Don’t judge a weakness that someone has,” I always tell my kids. “Because that weakness is linked to a strength that you don’t have.”
I am a writer, which means I am an introvert, I overthink and I struggle with negative thoughts. I know not all writers are introverts, especially now that a million books were self-published in 2017. Over 80% percent of people say they want to write a book and with the advent of on-demand publishing, anyone can. *I’m an indie writer, and I definitely believe it’s an awesome way to publish.
Yet, not everyone has the design, calling and passion to create stories and relay information without thought to fame, money and recognition. A true writer MUST write. It is not a stream of income. It is not a hobby. It is not a check on a bucket-list. It is an integral part of who he/she is, and to avoid it would be a travesty leading to a slow death of heart and soul.
For me, the need to write became like a fire in my chest (Jeremiah 20.9), burning until finally at age 29 I wrote my first novel (Eve of Awakening). With every book completed, I had to create yet another one. Over 13 years and 20 books later, I still feel that burning, but it is spreading to editing, publishing and teaching.
“Publish his glorious deeds among the nations. Tell everyone about the amazing things he does” (Psalm 96.3 NLT).
With this passion to write comes a bombardment of self-awareness, inwardness and rumination. Yes, these are strengths that help me to write fiction and non-fiction with emotion, appeal and tension. However, these strengths are linked to the deep-seated weaknesses of over-analyzing, negative self-talk, intense criticism and self-doubt.
In my early thirties, God gave me a Psalm of King David to help me with my struggle. I wrote it on my hand every day for a season.
...Your gentleness has made me great” (Psalm 18.35 NKJV).
I needed to learn gentleness, self-compassion and grace. I love the strengths found in my introvertedness. I love creating scenes and watching my characters come to life. I love sitting alone at the keyboard and considering life, faith and purpose and expressing how I feel. But I hate the sinister underbelly of those strengths that ooze out into my soul and try to stink up my life.
Satan knows my weaknesses. He looked me over, summed me up and beat me down. He knew exactly when and where to attack — every morning in my mind. Satan knows my weaknesses are linked to strengths that he hates, proclaiming the goodness of God and salvation through Christ. He seethes over it, so better attack me before my eyes open.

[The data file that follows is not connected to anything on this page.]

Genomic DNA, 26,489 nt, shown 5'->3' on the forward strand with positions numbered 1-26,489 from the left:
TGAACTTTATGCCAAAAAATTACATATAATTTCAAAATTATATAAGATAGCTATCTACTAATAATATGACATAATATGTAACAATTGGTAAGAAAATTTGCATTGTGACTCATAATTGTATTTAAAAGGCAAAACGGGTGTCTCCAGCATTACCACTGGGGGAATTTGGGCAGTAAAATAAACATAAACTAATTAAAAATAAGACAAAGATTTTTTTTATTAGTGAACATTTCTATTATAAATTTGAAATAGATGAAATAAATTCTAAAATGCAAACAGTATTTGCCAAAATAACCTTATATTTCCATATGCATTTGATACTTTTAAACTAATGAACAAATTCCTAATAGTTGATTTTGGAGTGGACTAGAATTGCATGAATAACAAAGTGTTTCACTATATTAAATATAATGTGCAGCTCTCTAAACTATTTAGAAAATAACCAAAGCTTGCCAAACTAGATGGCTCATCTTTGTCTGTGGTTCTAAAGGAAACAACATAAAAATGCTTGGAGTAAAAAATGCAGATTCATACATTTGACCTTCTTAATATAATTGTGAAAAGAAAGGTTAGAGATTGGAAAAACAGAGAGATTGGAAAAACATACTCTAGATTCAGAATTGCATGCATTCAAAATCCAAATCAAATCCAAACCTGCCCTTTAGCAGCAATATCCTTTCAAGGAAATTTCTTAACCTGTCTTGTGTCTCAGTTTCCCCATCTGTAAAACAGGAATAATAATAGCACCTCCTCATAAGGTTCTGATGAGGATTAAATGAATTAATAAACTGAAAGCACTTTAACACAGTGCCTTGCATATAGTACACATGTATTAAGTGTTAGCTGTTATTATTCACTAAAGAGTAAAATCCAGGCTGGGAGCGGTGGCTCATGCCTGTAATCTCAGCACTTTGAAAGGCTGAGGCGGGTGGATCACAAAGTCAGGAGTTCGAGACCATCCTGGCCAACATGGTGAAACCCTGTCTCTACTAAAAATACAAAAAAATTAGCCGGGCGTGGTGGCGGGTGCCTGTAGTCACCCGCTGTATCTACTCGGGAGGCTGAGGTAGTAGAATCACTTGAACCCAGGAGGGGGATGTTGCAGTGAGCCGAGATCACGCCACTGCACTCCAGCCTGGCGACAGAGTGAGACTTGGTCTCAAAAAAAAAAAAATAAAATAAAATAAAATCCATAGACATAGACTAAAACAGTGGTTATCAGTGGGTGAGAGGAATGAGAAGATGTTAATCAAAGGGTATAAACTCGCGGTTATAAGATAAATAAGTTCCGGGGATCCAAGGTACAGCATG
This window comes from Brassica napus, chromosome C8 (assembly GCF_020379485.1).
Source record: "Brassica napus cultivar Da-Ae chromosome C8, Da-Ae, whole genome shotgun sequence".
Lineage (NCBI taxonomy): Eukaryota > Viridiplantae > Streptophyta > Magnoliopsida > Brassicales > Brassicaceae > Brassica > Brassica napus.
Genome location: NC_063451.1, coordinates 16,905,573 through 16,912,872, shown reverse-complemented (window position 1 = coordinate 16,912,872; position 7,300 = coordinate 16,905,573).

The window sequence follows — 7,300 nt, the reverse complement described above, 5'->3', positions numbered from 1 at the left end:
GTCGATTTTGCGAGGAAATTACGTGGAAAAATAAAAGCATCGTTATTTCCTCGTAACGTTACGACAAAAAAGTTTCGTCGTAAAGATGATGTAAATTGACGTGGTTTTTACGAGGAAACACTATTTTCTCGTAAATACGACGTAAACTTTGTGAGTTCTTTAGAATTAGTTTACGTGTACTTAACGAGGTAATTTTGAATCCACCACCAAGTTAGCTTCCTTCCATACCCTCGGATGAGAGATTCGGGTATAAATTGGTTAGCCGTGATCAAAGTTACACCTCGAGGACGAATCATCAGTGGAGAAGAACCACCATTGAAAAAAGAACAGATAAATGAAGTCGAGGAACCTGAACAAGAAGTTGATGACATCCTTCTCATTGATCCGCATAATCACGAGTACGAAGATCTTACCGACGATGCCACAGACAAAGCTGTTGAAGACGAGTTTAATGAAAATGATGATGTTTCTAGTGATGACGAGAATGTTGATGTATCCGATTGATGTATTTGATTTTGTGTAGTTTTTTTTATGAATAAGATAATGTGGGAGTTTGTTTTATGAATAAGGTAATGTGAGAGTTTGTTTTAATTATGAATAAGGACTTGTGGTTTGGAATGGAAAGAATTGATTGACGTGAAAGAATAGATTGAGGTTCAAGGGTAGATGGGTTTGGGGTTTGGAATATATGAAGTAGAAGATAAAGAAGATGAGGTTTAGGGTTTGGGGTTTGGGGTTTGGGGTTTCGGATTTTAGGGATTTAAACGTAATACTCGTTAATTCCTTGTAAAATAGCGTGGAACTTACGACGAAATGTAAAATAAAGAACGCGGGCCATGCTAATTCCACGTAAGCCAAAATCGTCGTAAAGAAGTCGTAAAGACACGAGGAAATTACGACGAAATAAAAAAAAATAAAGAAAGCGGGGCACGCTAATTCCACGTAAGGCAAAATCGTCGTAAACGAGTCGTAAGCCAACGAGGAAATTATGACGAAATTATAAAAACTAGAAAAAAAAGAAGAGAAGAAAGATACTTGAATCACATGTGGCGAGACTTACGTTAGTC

However, he didn’t realize that the more he attacked, the more I fought back. My mornings and days became a warring ground of proving that I was a good writer, that I was worthy in Christ and that I had a purpose despite my imperfections.
But fighting can only last so long. Sooner or later our strength wanes, and we wonder why everything has to be so polarized.
I just finished writing the first draft of my Bible study, Why Jesus: a 50 Day Holy Spirit Experience, and I have been rescued. I needed a deeper sense of all that salvation entails: Jesus loves me, He died to take my place, He has given me His victory and He has taken the dark underbelly of all my weaknesses and now His power is made perfect in them.
The negative pathways that my brain has dug from years of fighting the enemy’s attacks have become a powerful highway for Christ’s power to flow. In all those areas of struggle, Christ is standing tall, resolute and awe-inspiring. I’m reminded of a verse from Shakespeare’s play, Julius Caesar.
Why, man, he doth bestride the narrow world
Like a Colossus, and we petty men
Walk under his huge legs and peep about
To find ourselves dishonorable graves.”
Except in my version of this verse, Jesus is bestriding the pathways of my mind that Satan has forged. And the enemy of my soul peeps about Christ’s huge legs, knowing that the victory has been won and he’s the sore loser with the dishonorable grave.
So now I can boast about my weaknesses, knowing Christ is standing strong in them. And I can’t help but laugh because what the enemy meant for my destruction has backfired in his face (Genesis 50.20). His attacks caused me to run to the throne of God and lean into the grace of Jesus.
“But he said to me, ‘My grace is sufficient for you, for my power is made perfect in weakness.’ Therefore I will boast all the more gladly about my weaknesses, so that Christ’s power may rest on me” (2 Corinthians 12.9 NIV).